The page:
(HC) Click v. Cate, No. 1:2009cv01418 - Document 32 (E.D. Cal. 2010)

Court Description: FINDINGS and RECOMMENDATIONS Recommending that the 1 Petition for Writ of Habeas Corpus be Denied with Prejudice and the Clerk of Court be Directed to Enter Judgment for Respondent and a Certificate of Appealability be Denied signed by Magistrate Judge John M. Dixon, Jr on 11/8/2010. Referred to Judge Oliver W. Wanger. Objections to F&R due by 12/13/2010. (Sant Agata, S)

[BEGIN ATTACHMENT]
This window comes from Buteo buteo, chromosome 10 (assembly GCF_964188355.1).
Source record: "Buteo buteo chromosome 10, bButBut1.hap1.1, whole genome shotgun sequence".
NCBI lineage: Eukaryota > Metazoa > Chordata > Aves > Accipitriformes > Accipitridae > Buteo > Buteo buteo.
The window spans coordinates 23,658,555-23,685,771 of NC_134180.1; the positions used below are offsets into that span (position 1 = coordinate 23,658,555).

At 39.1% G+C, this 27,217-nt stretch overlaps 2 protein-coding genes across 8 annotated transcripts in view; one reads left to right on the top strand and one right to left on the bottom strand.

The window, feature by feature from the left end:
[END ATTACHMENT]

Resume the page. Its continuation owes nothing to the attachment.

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(HC) Click v. Cate Doc. 32 1 2 3 4 UNITED STATES DISTRICT COURT 5 EASTERN DISTRICT OF CALIFORNIA 6 7 WINDY LYNN CLICK, 8 9 10 Petitioner, v. MATTHEW CATE, et al., 11 Respondent. ) ) ) ) ) ) ) ) ) ) 1:09-CV-1418 OWW JMD HC FINDINGS AND RECOMMENDATIONS REGARDING PETITION FOR WRIT OF HABEAS CORPUS OBJECTIONS DUE WITHIN THIRTY (30) DAYS 12 13 14 15 16 Windy Lynn Click (hereinafter “Petitioner”) is a prisoner proceeding pro se with a petition for writ of habeas corpus pursuant to 28 U.S.C. § 2254. 17 PROCEDURAL HISTORY 18 Petitioner is currently in the custody of the California Department of Corrections and 19 Rehabilitation pursuant to a 1996 conviction for second-degree murder. The trial court sentenced 20 Petitioner to a prison term of fifteen years to life. On February 15, 2008, the California Board of 21 Parole Hearings (“Board”) conducted a hearing and denied Petitioner parole. See Board Transcript 22 (“Transcript”) at 169.1 The Commissioner and the Deputy Commissioner disagreed on the length of 23 the denial (the Commissioner recommended a four-year denial and the Deputy Commissioner 24 recommended a one-year denial). On April 15, 2008, the Petitioner’s case was considered by the full 25 Board in an en banc hearing. The Board issued a four-year denial of parole. See Petition at 10. On 26 January 12, 2009, the San Joaquin County Superior Court denied Petitioner’s state habeas petition. 27 28 1 The transcript of the parole hearing is listed as Exhibit 1 of the response. U .S. D istrict C ourt E. D . C alifornia 1 Dockets.Justia.com 1 See Petitioner Exhibit 1-1. The California Court of Appeal and the California Supreme Court issued 2 summary denials of Petitioner’s claim. On August 5, 2009, Petitioner filed the instant federal 3 petition for writ of habeas corpus challenging the Board’s denial of parole. Petitioner claims the 4 Board violated her due process rights because there was not “some evidence” in the record to show 5 that she is currently dangerous and there was no showing of a rational nexus between the grounds 6 stated by the Board and a conclusion of dangerousness. On November 9, 2009, Respondent filed a 7 response to the petition. See Doc. No. 14. On December 23, 2009, Petitioner filed a traverse. See 8 Doc. No. 19. 9 On August 23, 2010, this Court issued an order directing Respondent to file a complete copy 10 of Petitioner’s February 15, 2008 parole hearing transcript and a copy of Petitioner’s April 15, 2008 11 en banc hearing transcript. See Doc. No. 27. On September 7, 2010, Respondent complied with the 12 Court’s order and filed a complete copy of the February 8, 2008 transcript and informed the Court 13 that a transcript of the en banc hearing did not exist because a transcript was never generated. See 14 Doc. No. 28. On September 13, 2010, Petitioner filed a request for judicial notice of Petitioner’s en 15 banc parole hearing transcript dated April 15, 2008 and Petitioner’s errata sheet of Petitioners’ 16 initial parole hearing transcript.2 See Doc. No. 29. On September 17, 2010, Respondent filed a 17 response, which again indicated that a transcript did not exist for the 2008 en banc hearing. See Doc. 18 No. 31. 19 FACTUAL BACKGROUND 20 The Board summarized the facts as follows:3 21 Robert and Windy lived together for two years before Kara (phonetic) was born. He managed an apartment complex in exchange for free rent. Kara was born four weeks early on October 13, 1994 and weighed only five pounds and one ounce. She appeared to be growing normally at her first two well baby checkups on October 20th and November 10th. By December 3rd however, Kara had been brutally abused. The emergency room doctor noticed a dark ulceration around her neck and bruises on her left foot and left hand. Investigating 22 23 24 25 26 27 28 2 The Court takes judicial notice of the errata sheet of the February 15, 2008 parole hearing transcript, which is labeled as Petitioner’s Exhibit A. Petitioner represents to the Court that Petitioner’s Exhibit B is a complete transcript of the April 15, 2008 en banc hearing. However, Exhibit B is not Petitioner’s en banc hearing transcript. Exhibit B is a transcript of the California Board of Parole Hearing Executive Board Meeting dated April 15, 2008. Accordingly, the Court will not take judicial notice of Exhibit B. 3 The Board derived the facts from the Court of Appeals decision. See Transcript at 10. U .S. D istrict C ourt E. D . C alifornia 2 1 2 3 4 5 6 7 8 9 10 11 12 13 14 15 16 17 18 19 20 21 22 23 24 25 26 27 28 police officers also noticed bruises on her face and blood in the corner of her eye, in addition to the bruising on her foot and hand and a rash on her neck. Coroner described at least 10 different bruises, some of different ages, 11 rib fractures, fractured clavicle and four hemorrhages inside her scalp. The injuries were due, according to the coroner, to one or multiple blows or shaking and would have required significant acceleration of the head. Both the coroner and the neuropathologist testified that there were at least two traumatic events to Kara’s head. The radiologist also concluded Kara’s ribs had been broken on at least two separate occasions. Based on the injuries, bruises, fractured ribs, and brain injuries, a child abuse expert opined that Kara was the victim of a battered child syndrome and that there was a very strong possibility she was the victim of shaken baby syndrome. Robert and Windy were the only percipient witnesses to the abuse. It is impossible to construct a chronology from their contradictory statements to the investigating police officers, emergency room personnel, and that trial. Instead of presenting a chronology, we tried to still from the record of the accounts they offered and the circumstantial evidence offered against them. Robert professed profound love for his daughter. He referred to her as daddy’s little sweetheart and had fixed up a bedroom for her when she became a toddler. He was, however, easily frustrated with her. He hated to see her cry, and would angrily demand Windy to make the baby shut up or would shout at Kara “just shut up.” Windy saw him stick his finger in her mouth and pushed her head into a pillow to stop her from crying. She saw him hold Kara up when she was crying and shake her lightly. He told Windy that when he held Kara on one occasion, her ribs crunched. He also told her he accidently elbowed Kara in the face as he jumped into this [sic] truck and Kara was sitting in her car seat. She had two bruises on her face following this incident. Robert testified that Kara’s breathing was always weird. Her breathing and crying bothered him at night and once she stopped breathing for about 30 seconds. Once or twice before she died, she had vomited through her nose. He was using methamphetamine regularly, including the day he bruised her face in the truck. During the week prior to Kara’s death, he was using two lines a day. The methamphetamine made him less patient, so he asked Windy to assume primary responsibility for the baby’s care. He testified he never shook, hit, tossed, or squeezed Kara, shoved her head into a pillow, or purposefully tried to hurt her. During a taped interview with the investigating police officer, Windy stated, “I blame myself. I knew.” Like Robert, she was using methamphetamine on December 1st or 2nd. She denied, however, she abused the baby because she was using methamphetamine or because she was irritable from lack of sleep. She could not explain the broken bones or bruises. Two nights before Kara died, she vomited through her nose and flem was suctioned in her throat. Donna Spear, S-P-E-A-R, a close friend, saw Kara almost daily from the date she was born until Thanksgiving. She testified Windy was very tired and agitated because the baby cried a lot and she was not getting much sleep. About a week before Thanksgiving, Spear offered to take Kara to the emergency room because she was very congested and had a raw sore on her neck. Windy, who was hysterical, refused. Robert’s mother, Ruth Dimwiddle, D-I-M-W-I-D-D-L-E, also saw Kara nearly every day. She saw the condition on Kara’s neck three weeks before her death. She noticed a bruise on her forehead and a bruise on her left check, two weeks before she died. She told Windy to take the baby to the doctor to be checked out. Windy said she was afraid the baby would be taken away. Either Robert or Windy had told her they heard a cracking sound around the baby’s ribs and Robert told her that Kara had stopped breathing for about 30 seconds. Kara was very fussy the last two weeks of her life and had cried a lot on Thanksgiving. Robert, Windy, and Kara went to Ruth’s house on the night of December 2nd. Kara was having trouble breathing. Robert went next door to visit friends. Windy and Kara joined him later. They did not get home until 1:30 a.m. Windy fed and changed the baby and put her in a bassinet in their bedroom. While Windy was putting Kara to bed, Robert began playing with a spyrograph and watching television. Between 2:00 and 3:00 a.m., he testified that he heard her crying, offered her a bottle, she was having a hard time breathing and looked dehydrated. She improved, according to Robert, after taking a couple of sips from her bottle. Once Windy heard Kara crying, but since she saw Robert feeding her, she did not get up. Robert put Kara in bed with him around 6:30 a.m. At approximately 9:00 a.m., Windy found Kara’s lifeless U .S. D istrict C ourt E. D . C alifornia 3 1 2 body on the bed. She screamed, called the paramedics, and Kara never regained a pulse. See Transcript at 10-16. 3 4 The Board also proceeded to read into the record, Petitioner’s version of the facts as documented in Petitioner’s February 2008 Board report: 5 Inmate Click stated she had been on and off with her boyfriend, codefendant Robert Polzin, P-O-L-Z-I-N, for two years. She further stated that she was aware of Robert’s drug usage of methamphetamine. However she felt she could make things better. She felt she could make things better by working hard and taking care of him. When they had care of victim, things started getting worse, more intense, and controlling on Robert’s behalf. While she was in the hospital waiting to give birth, Robert had moved their belongings from their current residence to Stockton to Lodi. She stated he moved her and the baby from her family members. Robert was the apartment manager at the apartment they resided in Lodi and she maintained her employment at JC Trucking in Stockton. December 2nd of 1994 Inmate Click states they were at Robert’s parent’s house in Stockton visiting before returning to Lodi, and she and the baby slept in one room and Robert slept in another room because they bothered him by being present. On the day of the incident she states she and the baby fell asleep. She woke up and Robert was feeding the baby. She went on to say Robert told her he was taking care of the baby and to go back asleep and she did. The next morning she was awakened by the telephone ringing and she noticed the baby was not breathing. She proceeded to call 911 and 911 operator talked her through CPR. Also noted Inmate Click stated when she discovered the child was not breathing; all three of them were in bed together. The baby was sleeping between her and Robert Polzin. 6 7 8 9 10 11 12 13 14 See Transcript at 16-17. 15 The Board’s Decision 16 The Board determined that Petitioner posed an unreasonable risk to public safety for a 17 number of reasons, including the following: (1) the commitment offense was carried out in an 18 especially cruel and very callous disregard for human suffering as evidenced by the victim infant’s 19 multiple bruises, contusions, hemorrhages, skin abrasions, and 11 broken ribs; (2) the Petitioner’s 20 recent serious disciplinary issues where she received multiple 115 violations; (3) Petitioner’s 21 inconsistent substance abuse treatment; and (4) Petitioner’s lack of insight into the causative factors 22 of the crime. See Transcript at 180. 23 DISCUSSION 24 I. Jurisdiction 25 A person in custody pursuant to the judgment of a State court may petition a district court for 26 relief by way of a writ of habeas corpus if the custody is in violation of the Constitution, laws, or 27 treaties of the United States. 28 U.S.C. § 2254(a); 28 U.S.C. § 2241(c)(3); Williams v. Taylor, 529 28 U .S. D istrict C ourt E. D . C alifornia 4 1 U.S. 362, 375 n.7 (2000). Petitioner asserts that she suffered violations of her rights as guaranteed 2 by the United States Constitution. Petitioner is currently incarcerated at Valley State Prison for 3 Women, which is located in Madera County. As Madera County falls within this judicial district, 28 4 U.S.C. § 84(b), the Court has jurisdiction over Petitioner’s application for writ of habeas corpus. See 5 28 U.S.C. § 2241(d) (vesting concurrent jurisdiction over application for writ of habeas corpus to the 6 district court where the petitioner is currently in custody or the district court in which a State court 7 convicted and sentenced Petitioner if the State “contains two or more Federal judicial districts”). 8 II. 9 Standard of Review On April 24, 1996, Congress enacted the Anti-terrorism and Effective Death Penalty Act of 10 1996 (“AEDPA”), which applies to all petitions for a writ of habeas corpus filed after the statute’s 11 enactment. Lindh v. Murphy, 521 U.S. 320, 326-27 (1997); Jeffries v. Wood, 114 F.3d 1484, 1499 12 (9th Cir. 1997). The instant petition was filed after the enactment of AEDPA and is consequently 13 governed by its provisions. See Lockyer v. Andrade, 538 U.S. 63, 70 (2003). Thus, the petition 14 “may be granted only if [Petitioner] demonstrates that the state court decision denying relief was 15 ‘contrary to, or involved an unreasonable application of, clearly established Federal law, as 16 determined by the Supreme Court of the United States.’” Irons v. Carey, 505 F.3d 846, 850 (9th Cir. 17 2007) (quoting 28 U.S.C. § 2254(d)(1)), overruled in part on other grounds, Hayward v. Marshall, 18 603 F.3d 546, 555 (9th Cir. 2010) (en banc); see Lockyer, 538 U.S. at 70-71. 19 Title 28 of the United States Code, section 2254 remains the exclusive vehicle for 20 Petitioner’s habeas petition as Petitioner is in the custody of the California Department of 21 Corrections and Rehabilitation pursuant to a state court judgment. See Sass v. California Board of 22 Prison Terms, 461 F.3d 1123, 1126-27 (9th Cir. 2006) overruled in part on other grounds, Hayward, 23 603 F.3d at 555. As a threshold matter, this Court must “first decide what constitutes ‘clearly 24 established Federal law, as determined by the Supreme Court of the United States.’” Lockyer, 538 25 U.S. at 71 (quoting 28 U.S.C. § 2254(d)(1)). In ascertaining what is “clearly established Federal 26 law,” this Court must look to the “holdings, as opposed to the dicta, of [the Supreme Court’s] 27 decisions as of the time of the relevant state-court decision.” Id. (quoting Williams v. Taylor, 529 28 U .S. D istrict C ourt E. D . C alifornia 5 1 U.S. 362, 412 (2000)). “In other words, ‘clearly established Federal law’ under § 2254(d)(1) is the 2 governing legal principle or principles set forth by the Supreme Court at the time the state court 3 renders its decision.” Id. Finally, this Court must consider whether the state court’s decision was 4 “contrary to, or involved an unreasonable application of, clearly established Federal law.” Id. at 72 5 (quoting 28 U.S.C. § 2254(d)(1)). “Under the ‘contrary to’ clause, a federal habeas court may grant 6 the writ if the state court arrives at a conclusion opposite to that reached by [the Supreme] Court on a 7 question of law or if the state court decides a case differently than [the] Court has on a set of 8 materially indistinguishable facts.” Williams, 529 U.S. at 413; see also Lockyer, 538 U.S. at 72. 9 “Under the ‘unreasonable application clause,’ a federal habeas court may grant the writ if the state 10 court identifies the correct governing legal principle from [the] Court's decisions but unreasonably 11 applies that principle to the facts of the prisoner’s case.” Williams, 529 U.S. at 413. “[A] federal 12 court may not issue the writ simply because the court concludes in its independent judgment that the 13 relevant state court decision applied clearly established federal law erroneously or incorrectly. 14 Rather, that application must also be unreasonable.” Id. at 411. A federal habeas court making the 15 “unreasonable application” inquiry should ask whether the State court's application of clearly 16 established federal law was “objectively unreasonable.” Id. at 409. 17 Petitioner bears the burden of establishing that the state court’s decision is contrary to or 18 involved an unreasonable application of United States Supreme Court precedent. Baylor v. Estelle, 19 94 F.3d 1321, 1325 (9th Cir. 1996). Although only Supreme Court law is binding on the states, 20 Ninth Circuit precedent remains relevant persuasive authority in determining whether a state court 21 decision is objectively unreasonable. Clark v. Murphy, 331 F.3d 1062, 1072 (9th Cir. 2003) (“While 22 only the Supreme Court’s precedents are binding on the Arizona court, and only those precedents 23 need be reasonably applied, we may look for guidance to circuit precedents”); Duhaime v. 24 Ducharme, 200 F.3d 597, 600-01 (9th Cir. 1999) (“because of the 1996 AEDPA amendments, it can 25 no longer reverse a state court decision merely because that decision conflicts with Ninth Circuit 26 precedent on a federal Constitutional issue....This does not mean that Ninth Circuit case law is never 27 relevant to a habeas case after AEDPA. Our cases may be persuasive authority for purposes of 28 determining whether a particular state court decision is an ‘unreasonable application’ of Supreme U .S. D istrict C ourt E. D . C alifornia 6 1 Court law, and also may help us determine what law is ‘clearly established’”). Furthermore, the 2 AEDPA requires that the Court give considerable deference to state court decisions. The state 3 court’s factual findings are presumed correct. 28 U.S.C. § 2254(e)(1). A federal habeas court is 4 bound by a state’s interpretation of its own laws. Souch v. Schaivo, 289 F.3d 616, 621 (9th Cir. 5 2002). 6 The initial step in applying AEDPA’s standards is to “identify the state court decision that is 7 appropriate for our review.” Barker v. Fleming, 423 F.3d 1085, 1091 (9th Cir. 2005). Where more 8 than one State court has adjudicated Petitioner’s claims, a federal habeas court analyzes the last 9 reasoned decision. Id. (citing Ylst v. Nunnemaker, 501 U.S. 797, 803 (1991)) for the presumption 10 that later unexplained orders, upholding a judgment or rejecting the same claim, rests upon the same 11 ground as the prior order). Thus, a federal habeas court looks through ambiguous or unexplained 12 state court decisions to the last reasoned decision to determine whether that decision was contrary to 13 or an unreasonable application of clearly established federal law. Bailey v. Rae, 339 F.3d 1107, 14 1112-13 (9th Cir. 2003). If the dispositive state court order, however, does not "furnish a basis for 15 its reasoning," federal habeas courts must conduct an independent review of the record to determine 16 whether the state court's decision is contrary to, or an unreasonable application of, clearly established 17 Supreme Court law. See Delgado v. Lewis, 223 F.3d 976, 982 (9th Cir. 2000) overruled on other 18 grounds, Lockyer, 538 U.S. at 75-76; see also Himes v. Thompson, 336 F.3d 848, 853 (9th Cir. 19 2003). Here, the San Joaquin County Superior Court reached the merits of Petitioner’s claims. As 20 both the California Court of Appeal and the California Supreme Court summarily denied Petitioner’s 21 claims, the Court looks through those decisions to the last reasoned decision; namely, that of the San 22 Joaquin County Superior Court. See Nunnemaker, 501 U.S. at 804. 23 III. 24 Review of Petitioner’s Claims Petitioner contends her due process rights were violated by the Board’s denial of parole 25 because the denial was not based on “some evidence” of current dangerousness. Specifically, 26 Petitioner challenges the Board’s reliance on her commitment offense, contending that there is no 27 evidence to show that Petitioner directly inflicted the injuries on her daughter and that reliance on 28 Petitioner’s offense, standing alone, does not provide “some evidence” of current dangerousness. U .S. D istrict C ourt E. D . C alifornia 7 1 Petitioner additionally alleges that the Board’s reliance on her 115 disciplinary infractions do not 2 provide “some evidence” because they were non-violent infractions and remote in time. Lastly, 3 Petitioner contends that the psychological reports do not constitute “some evidence” because the 4 reports conclude that Petitioner was not a danger to society. 5 A. 6 The Court analyzes Petitioner’s due process claims in two steps: “the first asks whether there Legal Standard for Denial of Parole 7 exist[s] a liberty or property interest which has been interfered with by the State; the second 8 examines whether the procedures attendant upon that deprivation were constitutionally sufficient.” 9 Sass, 461 F.3d at 1127. The United States Constitution does not, by itself, create a protected liberty 10 interest in a parole date. Jago v. Van Curen, 454 U.S. 14, 17-21 (1981). The Ninth Circuit Court of 11 Appeals has recognized that “[i]f there is any right to release on parole, or to release in the absence 12 of some evidence of future dangerousness, it has to arise from substantive state law creating a right 13 to release.” Hayward, 603 F.3d at 555. The Ninth Circuit further recognized that “[t]here is no 14 general federal constitutional ‘some evidence’ requirement for denial of parole, in the absence of 15 state law creating an enforceable right to parole.” Id. at 559. The Hayward court’s finding, that there 16 exists no free standing federal due process right to parole or the federal right to some evidence of 17 current dangerousness, contained the consistent and continual caveat that state law may in fact give 18 rise to federal protection for those rights. As the Ninth Circuit later reiterated, “state created rights 19 may give rise to liberty interests that may be enforced as a matter of federal law.” Pearson v. Muntz, 20 606 F.3d 606, 609 (9th Cir. 2010) (per curiam) (citing Wilkinson v. Austin, 545 U.S. 209, 221 21 (2005)). The Pearson court found that, “Hayward necessarily held that compliance with state 22 requirement is mandated by federal law, specifically the Due Process Clause” as “[t]he principle that 23 state law gives rise to liberty interests that may be enforced as a matter of federal law is long- 24 established.” Id. 25 The next question is whether California’s parole scheme gives rise to a liberty interest 26 enforced as a matter of federal law. The Ninth Circuit has definitively concluded that “California 27 has created a parole system that independently requires the enforcement of certain procedural and 28 substantive rights, including the right to parole absent ‘some evidence’ of current dangerousness.” U .S. D istrict C ourt E. D . C alifornia 8 1 Id. at 611 (citing Hayward, 603 F.3d at 562); see also Cooke v. Solis, 606 F.3d 1206, 1213 (9th Cir. 2 2010) (noting that “California’s ‘some evidence’ requirement is a component of the liberty interest 3 created by the parole system of that state”). Consequently, the inquiry that a federal habeas court 4 must undertake in determining whether the denial of parole comports with the requirement of federal 5 due process is “whether the California judicial decision approving the governor’s [or parole board’s] 6 decision rejecting parole was an ‘unreasonable application’ of the California ‘some evidence’ 7 requirement, or was ‘based on an unreasonable determination of the facts in light of the evidence.’” 8 Hayward, 603 F.3d at 563 (quoting 28 U.S.C. § 2254(d)(1)-(2)) (footnotes omitted). Thus, the 9 inquiry the Court must now undertake is whether the San Joaquin County Superior Court’s decision 10 was an unreasonable application of California’s “some evidence” standard. 11 B. 12 The San Joaquin County Superior Court concluded that there was “some evidence” in the Superior Court Decision 13 record to support the Board’s finding that Petitioner was unsuitable for parole. See Petitioner’s 14 Exhibit 1-1 at 3. The Superior Court found that the facts of the commitment offense indicated that 15 Petitioner posed an unreasonable risk of danger to society. However, the Superior Court noted 16 additional circumstances that the Board considered, including Petitioner’s inconsistent substance 17 abuse treatment. The Superior Court further observed that: 18 19 20 21 Although the psychological evaluation determined that Petitioner posed a “very low risk” for future violence, the report also noted, “She has shown no acts of violence while in prison. On the other hand, if the inmate should turn to a (sic) using drugs and/or alcohol or become involved with individuals using drugs and alcohol her risk[s] of re-offending increase.” (Psychological Report, dated February 8, 2008, page 8, Exhibit “K” to Petitioner’s Petition.) See Petitioner’s Exh. 1-1 at 2. 22 In addition, the Superior Court noted that: 23 27 In sum, the Board or the Governor may base a denial-of-parole decision upon the circumstances of the offense, or upon other immutable facts such as an inmates’ criminal history, but some evidence will support such reliance only if those facts support the ultimate conclusion that an inmate continues to pose an unreasonable risk to public safety. (Regs., §2281, subd. (a).) Accordingly, the relevant inquiry for a reviewing court is not merely whether an inmate’s crime was especially callous, or shockingly vicious or lethal, but whether the identified facts are probative to the central issue of current dangerousness when considered in light of the full record before the Board or the Governor. In re Lawrence (2008) 44 Cal.4th 1181, 1221, 190 P.3d 535. 28 The Superior Court applied the correct standard of review. The California Supreme Court 24 25 26 U .S. D istrict C ourt E. D . C alifornia 9 1 held in In re Lawrence that, “[t]he relevant determination for the Board and the Governor is, and 2 always has been, an individualized assessment of the continuing danger and risk to public safety 3 posed by the inmate.” In re Lawrence, 44 Cal. 4th 1181, 1227 (2008) (noting that “mere recitation of 4 the circumstances of the commitment offense, absent articulation of a rational nexus between those 5 facts and current dangerousness, fails to provide the required “modicum of evidence” of 6 unsuitability”). “[A] reviewing court must consider ‘whether the identified facts are probative to the 7 central issue of current dangerousness when considered in light of the full record before the Board or 8 the Governor.”’ Cooke, 606 F.3d at 1214 (emphasis in original) (quoting Lawrence, 44 Cal. 4th at 9 1221). As the Ninth Circuit observed in Cooke: 10 11 Under California law, “the paramount consideration for both the Board and the Governor” must be “whether the inmate currently poses a threat to public safety and thus may not be released on parole, “[citation], and “the facts relied upon by the Board or the Governor [must] support the ultimate decision that the inmate remains a threat to public safety. 12 Id. (quoting Lawrence, 44 Cal. 4th at 1210, 1213); see also Cal. Code Regs. tit. 15, § 2402(a) (“[I]f 13 in the judgment of the panel the prisoner will pose an unreasonable risk of danger to society if 14 released from prison,” the prisoner must be found unsuitable and denied parole). Here, the Superior 15 Court considered whether there was “some evidence” of current dangerousness. The Court’s review 16 of the record reveals that the evidence cited by the Superior Court is sufficient to satisfy the “some 17 evidence” standard. 18 C. Commitment Offense 19 Petitioner challenges the Board’s reliance on her commitment offense as a factor probative of 20 current dangerousness. The Superior Court noted that the commitment offense was “carried out in 21 an especially cruel and very callous manner” as evidenced by the victim’s extensive injuries. The 22 Superior Court’s finding that Petitioner carried out the crime in an especially cruel and very callous 23 manner is not supported by any evidence in the record that Petitioner personally inflicted injuries on 24 the victim. With respect to Petitioner’s role in the life offense, the Board asked the Petitioner the 25 following questions: 26 27 28 Q: So in essence you basically are looking at, and certainly that’s documented in the Appellate decision, that Robert inflicted these injuries on this child, is that correct? A: Yes sir. Q: And that you never placed any or you never abused this child? U .S. D istrict C ourt E. D . C alifornia 10 1 A: No sir. 2 See Transcript at 34-35. Nonetheless, as the Superior Court noted, the Board relied on additional 3 evidence to support its decision that Petitioner posed a current unreasonable risk of danger to the 4 public as described below. 5 D. 6 The Board found that Petitioner’s inconsistent substance abuse treatment weighed against 7 8 9 10 Inconsistent Substance Abuse Treatment finding Petitioner suitable for parole.4 Specifically, the Board stated: Again noting that in your discussion here today that the only thing as to how you were addressing your substance abuse was through work and through church, and I feel that you need to do something a little more consistent – to be a little more consistent in that and actually try to get something that you can present to us today, or next time, that you are going to some form of classes and attendance in substance abuse and continue to work your 12 steps. 11 See Transcript at 174. There is “some evidence” in the record to support the Board’s finding of 12 current dangerousness with respect to Petitioner’s inconsistent substance abuse treatment in light of 13 the following: (1) At the parole hearing, Petitioner testified that she had a history of 14 methamphetamine and marijuana dependance, used methamphetamine two or three times a week, 15 and was using methamphetamine on the day of the offense (see Transcript at 58, 108); (2) When the 16 Board asked Petitioner what impact she believed that her drug use had on the care of her baby, 17 Petitioner responded: “Well I believe it had a lot of impact...” (see Transcript at 59); (3) Petitioner 18 informed the Board that her participation in substance abuse treatment was “sporadic” (see 19 Transcript at 174); and (4) the Board noted that Petitioner’s 2008 psychological report also stated 20 that “Should the inmate return to a similar environment her chanced [sic] of re-offending are high.” 21 See Transcript at 108-109; Respondent’s Exhibit 14-2 at 8-psychological report, dated February 8, 22 2008. Further, as the Superior Court noted, although Petitioner’s psychological evaluation 23 determined that Petitioner posed a “very low risk” for future violence, the report also noted that if the 24 inmate returned to using drugs or became involved with individuals using drugs her risk of re25 offending would increase. See Petitioner’s Exhibit 1-1 at 2; see also Transcript at 108; Respondent’s 26 Exhibit 14-2 at 8-psychological report, dated February 8, 2008. 27 28 4 Petitioner did not address the Board’s reliance on Petitioner’s inconsistent substance abuse treatment. U .S. D istrict C ourt E. D . C alifornia 11 1 Accordingly, the Superior Court’s finding that Petitioner’s inconsistent substance abuse 2 treatment is probative of Petitioner’s current dangerousness is supported by “some evidence,” and 3 there is a rational nexus between the evidence cited by the Board and Petitioner’s risk of danger if 4 released in light of the role drugs played in Petitioner’s commitment offense. 5 E. Disciplinary History 6 Petitioner challenges the Board’s reliance on Petitioner’s disciplinary history.5 The Board 7 noted that Petitioner had four serious disciplinary violations. The Board focused on Petitioner’s 8 most recent violation, which occurred on January 15, 2003, where Petitioner allowed another inmate 9 to borrow her computer password.6 During the parole hearing, the Board asked Petitioner: “Okay. 10 Knowing that you could get in trouble, tell me a little bit about what your thinking was on allowing 11 another inmate to get on your computer and use it illegally?” See Transcript at 92-93. Petitioner 12 responded: “I just felt like I had to fit in, but now I see that I don’t need to fit in....” See Transcript at 13 93. The Board reasoned that although the January 15, 2003 infraction was non-violent, it 14 nonetheless demonstrated “some lack of ability [for Petitioner] to stand up for herself and not allow 15 things that Petitioner knows are wrong to go around her, which is what got Petitioner in prison in the 16 first place.” See Transcript at 179. 17 California Parole regulations list institutional behavior as one of the factors the Board 18 considers in determining whether the prisoner poses a current risk of danger to the public safety. See 19 Cal. Code Regs. tit. 15, § 2402(c)(6). Institutional behavior, defined as “[t]he prisoner has engaged 20 in serious misconduct in prison or jail,” is a circumstance tending to show parole unsuitability. Here, 21 the Board’s reliance on Petitioner’s serious disciplinary history amounts to “some evidence” of 22 current dangerousness in light of the following: (1) Petitioner’s January 15, 2003 serious disciplinary 23 violation occurred within the last five years of the Petitioner’s Board hearing; and (2) as explained by 24 the Board, the violation indicated some lack of ability by Petitioner to stand up for herself and not 25 allow harmful things to occur around her. See Transcript at 179. Petitioner explained that she 26 5 27 6 28 The Superior Court did not address Petitioner’s serious disciplinary history. Petitioner testified that at the time of the January15, 2003 disciplinary violation, she was employed as a special skills clerk and as a result had permission to use the computers. Petitioner allowed another inmate to use Petitioner’s password to log onto the computers. See Transcript at 92. U .S. D istrict C ourt E. D . C alifornia 12 1 allowed another inmate to break the rules because she wanted to “fit in.” See Transcript at 93. 2 Petitioner’s relatively recent desire to “fit in” is probative of current dangerousness given that her 3 role in the commitment offense was based on her inaction and inability to stand up for herself in a 4 situation where harmful things were happening to her daughter at the hands of her codefendant. CONCLUSION 5 6 The Board relied on several factors in determining that Petitioner was unsuitable for parole, 7 including Petitioner’s commitment offense, inconsistent drug abuse treatment, recent serious 8 disciplinary history, and lack of insight.7 The Court cannot find that the Superior Court's 9 determination that the Board’s decision is supported by “some evidence” was objectively 10 11 unreasonable. Therefore, Petitioner is not entitled to habeas corpus relief. A state prisoner seeking a writ of habeas corpus has no absolute entitlement to appeal a 12 district court’s denial of his petition, and an appeal is only allowed in certain circumstances. Miller- 13 El v. Cockrell, 537 U.S. 322, 336 (2003). The controlling statute in determining whether to issue a 14 certificate of appealability is 28 U.S.C. § 2253, which provides that a circuit judge or judge may 15 issue a certificate of appealability where “the applicant has made a substantial showing of the denial 16 of a constitutional right.” Where the court denies a habeas petition, the court may only issue a 17 certificate of appealability “if jurists of reason could disagree with the district court’s resolution of 18 his constitutional claims or that jurists could conclude the issues presented are adequate to deserve 19 encouragement to proceed further.” Miller-El, 537 U.S. at 326; Slack v. McDaniel, 529 U.S. 473, 20 484 (2000). While the petitioner is not required to prove the merits of his case, he must demonstrate 21 “something more than the absence of frivolity or the existence of mere good faith on his . . . part.” 22 Miller-El, 537 U.S. at 338. In the present case, the Court finds that reasonable jurists would not find 23 the Court’s determination that Petitioner is not entitled to federal habeas corpus relief debatable; thus 24 Petitioner’s claim is not deserving of encouragement to proceed further. Consequently, the Court 25 hereby recommends that Petitioner be DENIED a certificate of appealability. 26 27 28 7 The Court notes that the Board also relied on Petitioner’s alleged lack of insight with respect to Petitioner’s commitment offense. See Transcript at 177-178. The Court does not express an opinion on this factor as it was not necessary for the Court to reach its decision. The Court notes that Petitioner did not address the Board’s reliance on Petitioner’s alleged lack of insight. U .S. D istrict C ourt E. D . C alifornia 13 RECOMMENDATION 1 2 Accordingly, the Court RECOMMENDS that: 3 (1) The petition for writ of habeas corpus be DENIED WITH PREJUDICE; and 4 (2) the Clerk of Court be DIRECTED to enter judgment for Respondent; and 5 (3) A Certificate of Appealability be DENIED. 6 This Findings and Recommendation is submitted to the Honorable Oliver W. Wanger, United 7 States District Court Judge, pursuant to the provisions of 28 U.S.C. § 636(b)(1)(B) and Rule 304 of 8 the Local Rules of Practice for the United States District Court, Eastern District of California. 9 Within thirty (30) days after being served with a copy, any party may file written objections with the 10 court and serve a copy on all parties. Such a document should be captioned “Objections to 11 Magistrate Judge’s Findings and Recommendation.” Replies to the objections shall be served and 12 filed within ten (10) court days (plus three days if served by mail) after service of the objections. 13 The Court will then review the Magistrate Judge’s ruling pursuant to 28 U.S.C. § 636(b)(1)(c). The 14 parties are advised that failure to file objections within the specified time may waive the right to 15 appeal the District Court’s order. Martinez v. Ylst, 951 F.2d 1153 (9th Cir. 1991). 16 17 18 IT IS SO ORDERED. 19 Dated: 2i0d8d November 8, 2010 /s/ John M. Dixon UNITED STATES MAGISTRATE JUDGE 20 21 22 23 24 25 26 27 28 U .S. D istrict C ourt E. D . C alifornia 14